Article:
The real purpose of the 7% fee, it seems, was to make eToys think that it had hired Goldman and that Goldman was working for eToys — and also to tie eToys into a close relationship with Goldman. (Lenk, for instance, became a personal client of Goldman Sachs shortly after the IPO.) As Andrew Clavell once put it:

If you claim you do know where the fees are, banks want you as a customer. You don’t know. Really, you don’t. Hang on, I hear you shouting that you’re actually smarter than that, so you do know. Read carefully: Listen. Buster. You. Don’t. Know.

The 7% fee is a very large shiny object, which diverts everybody’s attention from where the real money is made — or at least did, back in 1999. Have things changed since then? Here’s Nocera:

The documents are old. Some will dismiss them as relics of another era. But I continue to believe that the mind-set created by the I.P.O. madness of the late 1990s never really went away. To this day, an I.P.O. with a big first-day jump is considered a success, even though the company is being short-shrifted. To this day, investors know that they are expected to find ways to reward the firms that allocate them hot I.P.O. shares. The only thing that is truly different today is that few on Wall Street are so foolish as to put such sentiments in an e-mail.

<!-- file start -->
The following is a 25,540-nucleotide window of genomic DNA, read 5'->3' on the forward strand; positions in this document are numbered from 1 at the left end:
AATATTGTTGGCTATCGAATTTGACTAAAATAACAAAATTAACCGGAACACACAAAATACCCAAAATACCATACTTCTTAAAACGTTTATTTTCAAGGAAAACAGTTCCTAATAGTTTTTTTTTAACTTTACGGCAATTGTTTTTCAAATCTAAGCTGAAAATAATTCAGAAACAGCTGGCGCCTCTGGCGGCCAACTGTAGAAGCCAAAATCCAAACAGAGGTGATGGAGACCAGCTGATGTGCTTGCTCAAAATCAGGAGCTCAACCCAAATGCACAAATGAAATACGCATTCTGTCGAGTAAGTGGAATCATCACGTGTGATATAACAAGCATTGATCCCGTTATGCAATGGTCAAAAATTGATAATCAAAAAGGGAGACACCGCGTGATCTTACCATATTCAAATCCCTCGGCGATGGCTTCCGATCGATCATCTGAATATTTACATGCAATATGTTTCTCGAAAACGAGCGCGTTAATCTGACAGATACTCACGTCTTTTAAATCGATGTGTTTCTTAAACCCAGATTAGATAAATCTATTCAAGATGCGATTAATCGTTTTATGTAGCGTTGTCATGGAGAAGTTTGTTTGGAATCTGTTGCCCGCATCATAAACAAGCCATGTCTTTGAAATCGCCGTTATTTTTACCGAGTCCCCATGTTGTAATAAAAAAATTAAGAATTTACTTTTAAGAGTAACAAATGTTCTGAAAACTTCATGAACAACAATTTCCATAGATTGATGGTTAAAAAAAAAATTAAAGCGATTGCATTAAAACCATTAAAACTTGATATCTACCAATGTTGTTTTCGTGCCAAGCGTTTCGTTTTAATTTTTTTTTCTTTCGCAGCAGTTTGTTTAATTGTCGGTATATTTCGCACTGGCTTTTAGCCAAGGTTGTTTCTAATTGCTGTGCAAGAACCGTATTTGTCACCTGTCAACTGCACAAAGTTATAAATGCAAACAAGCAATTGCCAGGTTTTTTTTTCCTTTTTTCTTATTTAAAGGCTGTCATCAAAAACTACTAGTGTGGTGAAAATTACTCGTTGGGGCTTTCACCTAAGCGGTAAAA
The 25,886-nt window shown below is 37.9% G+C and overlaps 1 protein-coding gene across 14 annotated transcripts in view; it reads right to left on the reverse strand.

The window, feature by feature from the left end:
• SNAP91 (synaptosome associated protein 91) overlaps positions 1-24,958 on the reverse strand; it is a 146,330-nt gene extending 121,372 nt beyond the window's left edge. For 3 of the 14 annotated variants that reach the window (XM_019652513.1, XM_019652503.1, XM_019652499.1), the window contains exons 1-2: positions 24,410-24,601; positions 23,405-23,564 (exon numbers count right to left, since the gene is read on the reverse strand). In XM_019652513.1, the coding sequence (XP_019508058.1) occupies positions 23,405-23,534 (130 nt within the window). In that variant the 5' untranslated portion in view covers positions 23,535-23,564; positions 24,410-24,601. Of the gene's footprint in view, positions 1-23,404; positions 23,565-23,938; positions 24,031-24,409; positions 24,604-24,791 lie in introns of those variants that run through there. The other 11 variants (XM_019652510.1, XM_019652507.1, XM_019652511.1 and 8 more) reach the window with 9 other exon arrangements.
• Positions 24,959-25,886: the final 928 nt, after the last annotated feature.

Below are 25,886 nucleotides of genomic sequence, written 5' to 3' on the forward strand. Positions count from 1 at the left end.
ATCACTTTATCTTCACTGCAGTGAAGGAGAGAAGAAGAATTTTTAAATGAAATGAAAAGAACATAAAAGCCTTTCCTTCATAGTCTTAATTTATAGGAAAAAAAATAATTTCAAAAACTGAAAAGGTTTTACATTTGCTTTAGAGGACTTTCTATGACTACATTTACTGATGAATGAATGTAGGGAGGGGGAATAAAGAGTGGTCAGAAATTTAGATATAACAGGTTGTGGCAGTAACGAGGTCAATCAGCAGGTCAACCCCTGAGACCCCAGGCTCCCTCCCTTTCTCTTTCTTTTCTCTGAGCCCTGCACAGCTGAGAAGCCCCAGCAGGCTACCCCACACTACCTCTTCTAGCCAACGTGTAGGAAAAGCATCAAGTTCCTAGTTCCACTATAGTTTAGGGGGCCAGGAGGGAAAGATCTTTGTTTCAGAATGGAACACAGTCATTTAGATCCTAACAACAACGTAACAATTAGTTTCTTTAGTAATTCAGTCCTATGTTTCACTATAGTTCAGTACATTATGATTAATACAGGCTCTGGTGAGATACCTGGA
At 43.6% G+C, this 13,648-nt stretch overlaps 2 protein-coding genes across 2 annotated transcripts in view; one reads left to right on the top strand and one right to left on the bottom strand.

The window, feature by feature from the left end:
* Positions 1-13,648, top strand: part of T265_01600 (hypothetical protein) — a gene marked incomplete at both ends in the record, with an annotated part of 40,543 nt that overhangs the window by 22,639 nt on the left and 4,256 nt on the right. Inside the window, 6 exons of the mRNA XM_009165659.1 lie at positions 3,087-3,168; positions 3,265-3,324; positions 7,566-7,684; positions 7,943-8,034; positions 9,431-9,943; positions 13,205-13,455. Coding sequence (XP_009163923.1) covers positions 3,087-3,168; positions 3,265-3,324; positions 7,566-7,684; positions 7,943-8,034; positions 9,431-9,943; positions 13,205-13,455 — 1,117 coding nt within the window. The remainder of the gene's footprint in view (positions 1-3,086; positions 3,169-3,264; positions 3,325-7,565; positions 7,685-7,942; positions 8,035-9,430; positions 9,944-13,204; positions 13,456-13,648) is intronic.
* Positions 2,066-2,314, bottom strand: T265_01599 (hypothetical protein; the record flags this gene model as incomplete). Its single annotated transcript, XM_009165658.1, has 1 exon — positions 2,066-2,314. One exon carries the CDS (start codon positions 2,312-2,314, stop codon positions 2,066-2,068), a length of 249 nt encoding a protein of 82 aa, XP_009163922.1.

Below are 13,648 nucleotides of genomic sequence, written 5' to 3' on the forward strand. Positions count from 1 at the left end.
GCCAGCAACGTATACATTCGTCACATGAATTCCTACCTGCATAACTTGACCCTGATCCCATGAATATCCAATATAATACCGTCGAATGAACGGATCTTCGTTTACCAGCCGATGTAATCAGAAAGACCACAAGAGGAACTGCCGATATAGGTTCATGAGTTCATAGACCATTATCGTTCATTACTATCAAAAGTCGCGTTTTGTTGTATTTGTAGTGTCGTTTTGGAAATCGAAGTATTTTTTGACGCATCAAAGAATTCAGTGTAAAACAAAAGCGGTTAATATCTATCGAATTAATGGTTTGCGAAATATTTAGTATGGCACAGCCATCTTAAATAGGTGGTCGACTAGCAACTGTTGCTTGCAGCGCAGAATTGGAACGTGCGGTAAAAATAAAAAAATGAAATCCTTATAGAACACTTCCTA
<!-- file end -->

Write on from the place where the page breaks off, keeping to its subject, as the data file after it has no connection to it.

That’s the one point at which I’m willing to disagree with Nocera. Nothing ever changes much on Wall Street, including the degree of professional foolishness. I’m sure if a determined prosecutor went hunting for similar emails today, she could probably find them. But I don’t know what the point would be. Because there’s nothing illegal about asking buy-side clients to send commission revenue your way — or even about explaining to them how much money you’ve helped them make. eToys’ creditors might ultimately win this case against Goldman, or they might not, or the two sides might settle. But whatever happens, the implications for sell-side equity capital markets desks will be minuscule. Because the amount of money they’re making right now will always dwarf any potential litigation risk 15 years down the road.

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24 comments so far